5. Management of clubs: The panel recommended that clubs take steps to ensure their members can attend meetings, including AGMs. The panel addressed the changing of rules for clubs and recommended the NCC consult with relevant regulators to ensure members of clubs are in a position to influence decisions affecting their rights, responsibilities and financial obligations imposed on them.

6. Credit card complaints: Allegations of reckless credit should be referred to the National Credit Regulator (NCR) for investigation. Complaints about the refusal to cancel credit agreements should also be referred to the NCR. Further, allegations of non-disclosure related to credit agreements should be referred to the NCR.

7. Competition issues: It is recommended the NCC consult with the Competition Commission on various matters relating to competitiveness within the industry. A working group committee must be established between the two commissions to oversee matters negatively impacting consumer rights, among other things.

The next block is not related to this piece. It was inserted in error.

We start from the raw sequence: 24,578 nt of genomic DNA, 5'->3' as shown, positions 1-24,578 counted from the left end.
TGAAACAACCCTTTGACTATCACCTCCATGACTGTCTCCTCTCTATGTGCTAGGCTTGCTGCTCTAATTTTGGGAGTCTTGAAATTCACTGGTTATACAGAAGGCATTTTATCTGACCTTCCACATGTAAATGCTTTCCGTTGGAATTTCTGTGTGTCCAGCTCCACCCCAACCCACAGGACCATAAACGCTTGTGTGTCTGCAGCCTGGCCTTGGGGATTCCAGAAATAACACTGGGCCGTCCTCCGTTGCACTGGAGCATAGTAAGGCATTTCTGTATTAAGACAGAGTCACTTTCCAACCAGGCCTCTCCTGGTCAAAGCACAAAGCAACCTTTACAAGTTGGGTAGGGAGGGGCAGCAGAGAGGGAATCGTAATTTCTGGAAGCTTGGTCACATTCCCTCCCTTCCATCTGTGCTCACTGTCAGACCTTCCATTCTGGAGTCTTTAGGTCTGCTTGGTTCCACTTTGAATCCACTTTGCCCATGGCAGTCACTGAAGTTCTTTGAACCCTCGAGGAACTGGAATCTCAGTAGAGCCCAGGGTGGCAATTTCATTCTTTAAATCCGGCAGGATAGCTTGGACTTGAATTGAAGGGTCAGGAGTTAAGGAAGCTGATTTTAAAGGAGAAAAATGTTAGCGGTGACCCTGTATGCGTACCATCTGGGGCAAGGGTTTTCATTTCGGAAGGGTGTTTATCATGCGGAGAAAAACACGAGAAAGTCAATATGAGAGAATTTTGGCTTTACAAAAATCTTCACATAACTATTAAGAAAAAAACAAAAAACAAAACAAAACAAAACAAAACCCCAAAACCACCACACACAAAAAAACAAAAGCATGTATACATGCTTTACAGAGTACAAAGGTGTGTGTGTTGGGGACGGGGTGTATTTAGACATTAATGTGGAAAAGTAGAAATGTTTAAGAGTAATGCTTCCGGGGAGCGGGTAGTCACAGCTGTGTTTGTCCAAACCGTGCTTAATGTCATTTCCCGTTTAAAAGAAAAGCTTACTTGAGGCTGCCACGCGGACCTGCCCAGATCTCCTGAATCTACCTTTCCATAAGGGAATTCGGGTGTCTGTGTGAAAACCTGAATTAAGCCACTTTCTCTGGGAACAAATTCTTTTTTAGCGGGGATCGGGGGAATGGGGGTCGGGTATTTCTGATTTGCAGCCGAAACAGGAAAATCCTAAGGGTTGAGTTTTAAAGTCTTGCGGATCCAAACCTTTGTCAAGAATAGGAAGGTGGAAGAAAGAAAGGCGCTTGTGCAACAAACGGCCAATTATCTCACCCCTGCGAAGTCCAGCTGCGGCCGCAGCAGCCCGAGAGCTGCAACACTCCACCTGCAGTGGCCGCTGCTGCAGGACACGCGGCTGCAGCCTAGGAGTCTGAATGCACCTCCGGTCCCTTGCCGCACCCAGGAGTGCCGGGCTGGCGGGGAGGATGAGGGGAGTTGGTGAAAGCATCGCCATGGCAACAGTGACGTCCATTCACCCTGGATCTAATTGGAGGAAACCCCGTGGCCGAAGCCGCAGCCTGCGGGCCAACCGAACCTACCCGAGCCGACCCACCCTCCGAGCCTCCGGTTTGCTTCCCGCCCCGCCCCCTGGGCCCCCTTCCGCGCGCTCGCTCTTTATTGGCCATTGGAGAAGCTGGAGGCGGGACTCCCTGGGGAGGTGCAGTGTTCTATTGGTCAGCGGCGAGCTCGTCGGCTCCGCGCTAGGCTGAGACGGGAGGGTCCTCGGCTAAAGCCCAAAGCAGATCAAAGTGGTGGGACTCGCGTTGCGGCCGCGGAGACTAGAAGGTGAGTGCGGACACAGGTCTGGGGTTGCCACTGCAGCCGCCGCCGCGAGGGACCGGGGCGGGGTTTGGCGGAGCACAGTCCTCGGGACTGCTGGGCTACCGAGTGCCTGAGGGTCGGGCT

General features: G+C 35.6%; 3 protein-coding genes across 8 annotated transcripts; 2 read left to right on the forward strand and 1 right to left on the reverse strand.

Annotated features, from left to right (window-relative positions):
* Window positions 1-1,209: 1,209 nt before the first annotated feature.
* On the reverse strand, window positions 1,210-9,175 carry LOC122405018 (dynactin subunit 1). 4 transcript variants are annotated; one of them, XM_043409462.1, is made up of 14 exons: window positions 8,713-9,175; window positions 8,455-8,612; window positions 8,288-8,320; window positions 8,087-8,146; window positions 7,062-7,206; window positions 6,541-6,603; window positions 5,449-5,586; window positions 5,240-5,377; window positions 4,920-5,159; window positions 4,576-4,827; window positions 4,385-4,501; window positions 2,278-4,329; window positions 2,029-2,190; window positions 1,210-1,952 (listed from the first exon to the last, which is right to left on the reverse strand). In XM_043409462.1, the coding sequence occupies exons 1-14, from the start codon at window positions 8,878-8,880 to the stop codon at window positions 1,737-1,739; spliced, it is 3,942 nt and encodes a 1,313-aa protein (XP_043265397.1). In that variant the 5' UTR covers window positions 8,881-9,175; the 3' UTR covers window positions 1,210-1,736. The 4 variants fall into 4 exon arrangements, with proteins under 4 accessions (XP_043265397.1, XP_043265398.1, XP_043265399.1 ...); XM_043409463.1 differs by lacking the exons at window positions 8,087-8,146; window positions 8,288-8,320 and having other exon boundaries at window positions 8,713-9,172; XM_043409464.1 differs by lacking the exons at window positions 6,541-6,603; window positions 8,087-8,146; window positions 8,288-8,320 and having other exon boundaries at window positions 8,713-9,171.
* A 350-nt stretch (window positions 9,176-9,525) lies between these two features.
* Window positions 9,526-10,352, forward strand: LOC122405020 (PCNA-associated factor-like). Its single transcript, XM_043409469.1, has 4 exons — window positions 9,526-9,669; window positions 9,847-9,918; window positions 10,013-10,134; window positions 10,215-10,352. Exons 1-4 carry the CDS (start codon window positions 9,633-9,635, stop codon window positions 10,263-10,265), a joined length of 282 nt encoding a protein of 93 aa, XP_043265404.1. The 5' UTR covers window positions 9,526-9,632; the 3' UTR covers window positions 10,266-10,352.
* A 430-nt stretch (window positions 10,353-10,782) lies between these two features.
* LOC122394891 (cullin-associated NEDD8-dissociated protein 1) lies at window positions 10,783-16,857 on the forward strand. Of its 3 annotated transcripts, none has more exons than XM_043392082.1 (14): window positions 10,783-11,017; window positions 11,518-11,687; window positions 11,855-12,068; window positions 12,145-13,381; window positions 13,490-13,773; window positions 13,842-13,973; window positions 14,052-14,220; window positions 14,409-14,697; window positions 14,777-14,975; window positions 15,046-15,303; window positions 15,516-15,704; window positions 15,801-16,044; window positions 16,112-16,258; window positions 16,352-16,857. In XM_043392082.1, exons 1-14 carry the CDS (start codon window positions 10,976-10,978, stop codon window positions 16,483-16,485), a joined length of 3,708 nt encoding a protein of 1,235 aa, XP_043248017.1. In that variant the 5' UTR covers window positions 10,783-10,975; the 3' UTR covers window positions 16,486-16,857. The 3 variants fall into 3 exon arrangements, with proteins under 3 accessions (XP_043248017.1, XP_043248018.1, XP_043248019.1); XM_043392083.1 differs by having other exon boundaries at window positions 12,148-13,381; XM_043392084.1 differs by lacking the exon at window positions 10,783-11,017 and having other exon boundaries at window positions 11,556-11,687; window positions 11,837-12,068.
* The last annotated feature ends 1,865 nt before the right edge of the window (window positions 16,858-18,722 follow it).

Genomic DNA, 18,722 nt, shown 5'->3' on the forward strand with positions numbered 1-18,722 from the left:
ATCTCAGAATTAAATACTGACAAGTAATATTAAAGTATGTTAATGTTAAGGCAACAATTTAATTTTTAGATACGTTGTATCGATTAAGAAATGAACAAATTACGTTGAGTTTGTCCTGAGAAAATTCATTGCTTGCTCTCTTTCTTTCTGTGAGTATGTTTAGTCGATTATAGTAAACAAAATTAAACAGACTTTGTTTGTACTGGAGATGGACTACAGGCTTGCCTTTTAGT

The NCC is also to approach the Competition Commission and the Companies and Intellectual Property Commission to investigate the industry for possible restrictive practices, such as collusion, pricing, marketing, terms and conditions associated with cancellations and with product offerings.

8. Points in the industry: Among the recommendations dealing with points, the panel addressed expiry of points, such that consumers be notified of the imminent lapse of their points. They should be refunded the money they paid towards the maintenance of the holiday accommodation the points are associated with.